Next it was to Akihabara and we ventured into a Maid Cafe. I was always curious about those and now can definitely say it is a very big waste of money. They put bunny ears on us and our drinks were cheap, weak and expensive! But we had a look around and then it was back to Ikebukuro for a shower and to get ready to go out again.

I had thought Watami went out of business but realized that it had not but really should have! We went to one close by and they took us downstairs into a “private dining” area which isn’t very fun because I like to people watch and perhaps have the opportunity to meet some strangers!

We were hungry though and still had to wait for Horacio and Masaru so ordered up some food and that is when I realized the quality had gone straight downhill. We finished the food and drinks then went outside to wait for Horacio. He arrived and since we had some time before Masaru was going to arrive we went to a whisky bar. It was a small place but intimate and the onwer was friendly. We asked him what izakaya we should go to and he gave us a good recommendation.

After the izakaya we went to The Hub to finish out the night.

The next morning it was off to Saitama to collect the family and head to Kamakura. We met up with family friends and first went to the giant Buddah. It was extremely hot with a real feel of about 110 degrees so wasn’t one of the most pleasant experiences walking there. It was one of the hottest summer days I’ve experienced probably since I was a kid and before air conditioning was a thing. We then went to the beach and then to dinner at an Okonomiyaki bar.

Categories
Japan - 日本 Travel

Tokyo Trip 2018

I’m at SFO airport awaiting the boarding to Japan. Getting ready to travel, especially internationally and for a long trip is always such a pain UNTIL I get to the airport. It is then I am excited.

The pain part is packing, getting the house in order, locked, making sure the plants are watered and fish are fed. Making sure everything is turned off, doors are locked and everything in order for the return. I don’t sleep very well the night before, especially when I have an early flight and then I’m anxious to get to the airport because you never know when you’ll have major delays with the traffic, lines at check-in and security. No matter how many times I travel I always leave too early. It never takes me more than an hour from when I leave my house until I’m past security but I still get anxious.

And so here I am, an hour early for my flight. One thing I’ve noticed is the amount of Chinese travelers have increased. I can usually tell the difference between Chinese, Japanese, Korean and Thai but not the other countries. The Chinese often aren’t sure what to do and can hold up lines. Going through security many of them stand at the conveyer belt putting their stuff back on instead of taking the entire basket to the benches and doing it there. This holds things up.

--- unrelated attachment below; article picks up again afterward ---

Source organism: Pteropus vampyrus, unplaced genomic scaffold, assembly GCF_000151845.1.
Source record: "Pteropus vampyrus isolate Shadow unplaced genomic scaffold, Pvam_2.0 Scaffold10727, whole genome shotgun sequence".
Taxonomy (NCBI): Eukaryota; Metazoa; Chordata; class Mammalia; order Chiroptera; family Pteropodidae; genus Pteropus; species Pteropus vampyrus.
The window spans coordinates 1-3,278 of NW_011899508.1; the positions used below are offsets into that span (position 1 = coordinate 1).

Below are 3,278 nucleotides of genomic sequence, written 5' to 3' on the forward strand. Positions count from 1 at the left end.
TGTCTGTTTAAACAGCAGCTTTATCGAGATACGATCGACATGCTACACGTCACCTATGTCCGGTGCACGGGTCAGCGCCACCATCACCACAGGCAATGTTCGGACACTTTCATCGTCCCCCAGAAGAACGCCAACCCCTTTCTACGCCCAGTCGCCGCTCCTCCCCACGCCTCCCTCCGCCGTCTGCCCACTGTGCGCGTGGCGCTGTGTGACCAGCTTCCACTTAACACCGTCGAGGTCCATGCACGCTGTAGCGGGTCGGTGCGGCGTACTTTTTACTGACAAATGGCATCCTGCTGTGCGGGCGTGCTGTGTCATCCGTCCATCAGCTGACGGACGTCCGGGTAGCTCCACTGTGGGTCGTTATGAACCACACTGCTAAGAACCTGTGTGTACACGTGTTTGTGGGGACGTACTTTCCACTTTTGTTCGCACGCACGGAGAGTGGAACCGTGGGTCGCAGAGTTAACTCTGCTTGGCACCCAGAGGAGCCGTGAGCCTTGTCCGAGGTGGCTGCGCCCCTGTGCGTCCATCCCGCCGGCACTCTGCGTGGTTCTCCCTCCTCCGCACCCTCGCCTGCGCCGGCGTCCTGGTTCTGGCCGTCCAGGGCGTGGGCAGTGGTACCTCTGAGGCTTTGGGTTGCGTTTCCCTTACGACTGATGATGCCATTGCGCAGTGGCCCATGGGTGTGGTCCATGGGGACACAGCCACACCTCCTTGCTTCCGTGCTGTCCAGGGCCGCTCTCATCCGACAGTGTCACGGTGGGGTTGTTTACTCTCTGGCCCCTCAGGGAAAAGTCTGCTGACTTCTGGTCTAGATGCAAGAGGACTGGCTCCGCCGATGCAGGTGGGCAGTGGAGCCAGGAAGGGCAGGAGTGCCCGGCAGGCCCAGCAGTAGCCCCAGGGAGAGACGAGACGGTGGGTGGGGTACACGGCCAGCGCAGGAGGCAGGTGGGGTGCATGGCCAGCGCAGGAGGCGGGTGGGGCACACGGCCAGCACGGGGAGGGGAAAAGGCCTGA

I’m very glad I have a non-stop flight to Japan this year. Last year I had to fly to LA and then to Japan and it didn’t work out well. I bought two separate tickets because it was much cheaper but that is something you’re really not supposed to do. This meant I had to collect my things and check in all over again at LAX. On the flight from LAX to HND we were flying over Oregon and about to start crossing the Pacific Ocean when I realized the land was on the wrong side. Sure enough an announcement came from the captain that we were going back to LA because the backup system for crossing the ocean wouldn’t turn on and this was a requirement. We were already three hours into the flight! So we went back to LA and had to wait half a day for another plane and crew to be ready. This meant I missed seeing my buddy Brandon in Tokyo since I didn’t arrive until midnight when I was supposed to arrive at 2:00 PM.

I’m meeting Brandon again this year when I arrive and we’ll go drinking in Tokyo for two nights and one day. It gives me much more peace of mind that this flight is non-stop so fingers crossed there are no issues.

The time is now 9:08 AM and boarding starts at 9:55. I think I’ll end this post now, have a little walk around and then just people watch while listening to music until we board.

I’ll be spending two weeks in Japan and the adventure begins!

——————

I’m four hours into the flight to Tokyo. It took a while to get off the tarmac and the first meal was served just after takeoff. There are some seniors in front of me and it took them a while to decide whether they wanted the chicken or noodles. The flight attendant mentioned the chicken was the better choice; I had already chosen the noodles.